Swiss chard, otherwise known as “beta vulgaris cicla,” was first mentioned as a medicinal food by Aristotle in the 4th Century B.C.E. The first thing that interested me about this phenomenally easy-to-grow vegetable was why such a beautiful plant is burdened with the name “beta vulgaris,” or “vulgar beet.”
The chard we have growing in our garden is a mixture of rainbow chard, Fordhook giant and perpetual spinach chard, all heirloom varieties. In my quest to make gardening as labor free as possible, I decided to let a small patch of one of our chard beds continue to grow into the autumn and winter months, hoping it will turn itself into a perennial vegetable. After a few months, what I found were chard leaves growing upwards
from huge, gnarly roots. The leaves and stems continued to be not only beautiful but also delicious.
The roots, however, tasted nothing like the root of its family member, the beet root. Beets and Swiss chard are actually the same plant, but over many years, observant gardeners selected the ones with the sweetest and best-looking and most swollen roots to become “beets” while selecting the ones with the biggest and most flavorful leaves to become “Swiss chard.” Swiss chard roots are decidedly unattractive and unpleasant to eat, but they provide a good base for the nutritious leaves growing up from them. That is my guess as to the “vulgar” name.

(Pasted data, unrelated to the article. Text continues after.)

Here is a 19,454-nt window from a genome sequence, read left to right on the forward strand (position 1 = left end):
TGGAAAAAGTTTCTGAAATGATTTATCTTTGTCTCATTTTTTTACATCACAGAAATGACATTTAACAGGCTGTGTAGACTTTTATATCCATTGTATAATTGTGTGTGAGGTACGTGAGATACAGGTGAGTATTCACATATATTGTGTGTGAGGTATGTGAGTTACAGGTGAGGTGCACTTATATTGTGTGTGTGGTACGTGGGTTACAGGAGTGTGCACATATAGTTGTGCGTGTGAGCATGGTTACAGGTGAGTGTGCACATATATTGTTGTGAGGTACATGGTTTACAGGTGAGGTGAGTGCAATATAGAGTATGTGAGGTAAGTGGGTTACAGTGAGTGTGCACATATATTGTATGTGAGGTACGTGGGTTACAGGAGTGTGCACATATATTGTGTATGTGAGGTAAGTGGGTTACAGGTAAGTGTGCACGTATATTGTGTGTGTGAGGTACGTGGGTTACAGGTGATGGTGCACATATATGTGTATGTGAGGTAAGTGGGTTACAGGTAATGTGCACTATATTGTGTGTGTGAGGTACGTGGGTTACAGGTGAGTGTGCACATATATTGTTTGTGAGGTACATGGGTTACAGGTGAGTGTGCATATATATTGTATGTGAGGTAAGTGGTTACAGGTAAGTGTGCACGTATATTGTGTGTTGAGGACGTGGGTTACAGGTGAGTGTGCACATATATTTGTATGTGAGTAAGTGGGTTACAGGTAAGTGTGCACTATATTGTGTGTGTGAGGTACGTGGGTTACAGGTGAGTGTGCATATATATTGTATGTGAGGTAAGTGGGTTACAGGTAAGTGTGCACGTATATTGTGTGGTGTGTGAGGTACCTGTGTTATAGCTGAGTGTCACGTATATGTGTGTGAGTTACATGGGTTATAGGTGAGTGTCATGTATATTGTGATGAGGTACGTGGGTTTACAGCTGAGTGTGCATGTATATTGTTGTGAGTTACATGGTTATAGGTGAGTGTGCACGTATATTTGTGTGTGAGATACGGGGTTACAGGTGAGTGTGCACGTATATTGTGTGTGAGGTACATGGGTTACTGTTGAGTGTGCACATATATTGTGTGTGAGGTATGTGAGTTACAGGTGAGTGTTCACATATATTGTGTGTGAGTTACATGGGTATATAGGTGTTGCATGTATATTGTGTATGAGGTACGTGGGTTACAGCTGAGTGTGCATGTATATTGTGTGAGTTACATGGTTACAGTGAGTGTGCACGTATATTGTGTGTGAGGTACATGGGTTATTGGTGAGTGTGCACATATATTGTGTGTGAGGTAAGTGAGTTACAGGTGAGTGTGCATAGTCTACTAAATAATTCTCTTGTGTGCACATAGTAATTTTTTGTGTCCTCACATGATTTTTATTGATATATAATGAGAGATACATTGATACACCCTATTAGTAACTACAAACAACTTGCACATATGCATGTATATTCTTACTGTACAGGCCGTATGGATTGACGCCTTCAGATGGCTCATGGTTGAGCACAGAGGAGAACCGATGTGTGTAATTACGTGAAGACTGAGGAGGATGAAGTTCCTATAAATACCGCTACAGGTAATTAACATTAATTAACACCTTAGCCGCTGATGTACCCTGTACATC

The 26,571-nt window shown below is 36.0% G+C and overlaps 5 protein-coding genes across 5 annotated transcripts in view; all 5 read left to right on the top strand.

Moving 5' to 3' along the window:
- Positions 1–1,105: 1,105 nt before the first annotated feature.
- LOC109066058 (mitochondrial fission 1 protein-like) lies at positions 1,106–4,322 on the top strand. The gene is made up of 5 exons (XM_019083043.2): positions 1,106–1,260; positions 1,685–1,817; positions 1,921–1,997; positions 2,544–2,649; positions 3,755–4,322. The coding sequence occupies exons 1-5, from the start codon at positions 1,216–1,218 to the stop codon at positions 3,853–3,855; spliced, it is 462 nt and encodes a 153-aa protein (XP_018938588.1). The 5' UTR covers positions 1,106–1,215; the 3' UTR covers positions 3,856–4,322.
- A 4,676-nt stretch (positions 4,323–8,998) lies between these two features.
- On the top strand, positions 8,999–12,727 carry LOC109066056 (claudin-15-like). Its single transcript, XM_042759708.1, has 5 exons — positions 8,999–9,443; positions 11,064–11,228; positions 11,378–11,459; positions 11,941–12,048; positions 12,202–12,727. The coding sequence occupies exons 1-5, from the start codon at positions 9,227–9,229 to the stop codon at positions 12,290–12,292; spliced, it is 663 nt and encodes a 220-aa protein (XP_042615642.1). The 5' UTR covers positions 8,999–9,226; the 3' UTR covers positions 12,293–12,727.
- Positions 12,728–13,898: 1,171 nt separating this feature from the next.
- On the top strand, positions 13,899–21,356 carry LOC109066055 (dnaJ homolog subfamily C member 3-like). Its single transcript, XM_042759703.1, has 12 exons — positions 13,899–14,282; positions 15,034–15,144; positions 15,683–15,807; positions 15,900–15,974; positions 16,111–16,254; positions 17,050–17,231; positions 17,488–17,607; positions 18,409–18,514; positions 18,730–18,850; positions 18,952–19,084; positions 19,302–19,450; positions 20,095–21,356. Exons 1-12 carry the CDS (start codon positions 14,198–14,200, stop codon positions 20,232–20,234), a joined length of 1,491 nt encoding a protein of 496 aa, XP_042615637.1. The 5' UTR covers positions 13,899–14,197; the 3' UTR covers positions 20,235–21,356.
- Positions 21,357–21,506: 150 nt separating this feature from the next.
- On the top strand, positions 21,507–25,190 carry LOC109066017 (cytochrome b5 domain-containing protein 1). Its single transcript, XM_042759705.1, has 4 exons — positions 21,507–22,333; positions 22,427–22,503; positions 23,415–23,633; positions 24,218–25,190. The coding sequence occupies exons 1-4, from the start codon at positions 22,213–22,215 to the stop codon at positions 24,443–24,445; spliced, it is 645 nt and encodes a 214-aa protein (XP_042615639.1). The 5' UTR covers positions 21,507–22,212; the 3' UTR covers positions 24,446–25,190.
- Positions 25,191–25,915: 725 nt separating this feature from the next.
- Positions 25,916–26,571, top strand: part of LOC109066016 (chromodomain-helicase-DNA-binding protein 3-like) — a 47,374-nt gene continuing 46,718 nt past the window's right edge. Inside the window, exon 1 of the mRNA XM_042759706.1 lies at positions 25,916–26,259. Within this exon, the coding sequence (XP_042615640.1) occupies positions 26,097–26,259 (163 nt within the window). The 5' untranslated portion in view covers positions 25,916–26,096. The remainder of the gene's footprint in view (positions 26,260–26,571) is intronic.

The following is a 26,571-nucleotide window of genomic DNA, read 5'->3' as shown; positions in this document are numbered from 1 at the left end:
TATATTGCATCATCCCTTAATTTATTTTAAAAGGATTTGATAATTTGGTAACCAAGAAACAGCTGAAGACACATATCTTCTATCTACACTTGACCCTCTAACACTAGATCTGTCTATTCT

Vulgar or not, Swiss chard leaves are a powerhouse of nutrients. They contain 13 polyphenols or disease-resisting chemicals, one of which is the well-studied polyphenol Kaempferol, known for its cardio-protective effects. Swiss chard leaves also contain syringic acid, a phytonutrient that helps with blood sugar regulation. Two major betalains (betacyanin and betaxanthin), each of which stimulates phase 2 liver detoxification, also are contained in Swiss chard.
Swiss chard leaves, like beet leaves, contain a fair amount of oxalates, which are naturally occurring substances that, for some people with certain health conditions, are best to avoid; therefore, we cook them first, before dehydration, to releases some of the oxalates. We use heirloom Swiss chard varieties, either grown in our Napa garden or sourced from local organic farms.
One-half teaspoon of our Swiss Chard Powder (which equals about two large leaves) in your morning soup broth, added to a grain or pasta dish, or folded into scrambled eggs or tuna salad is a good way to boost the flavor and nutritional content of your meal. Let creativity be your guide as you enjoy the mild flavor and aroma of our Swiss Chard Powder!
Tom Cowan, M.D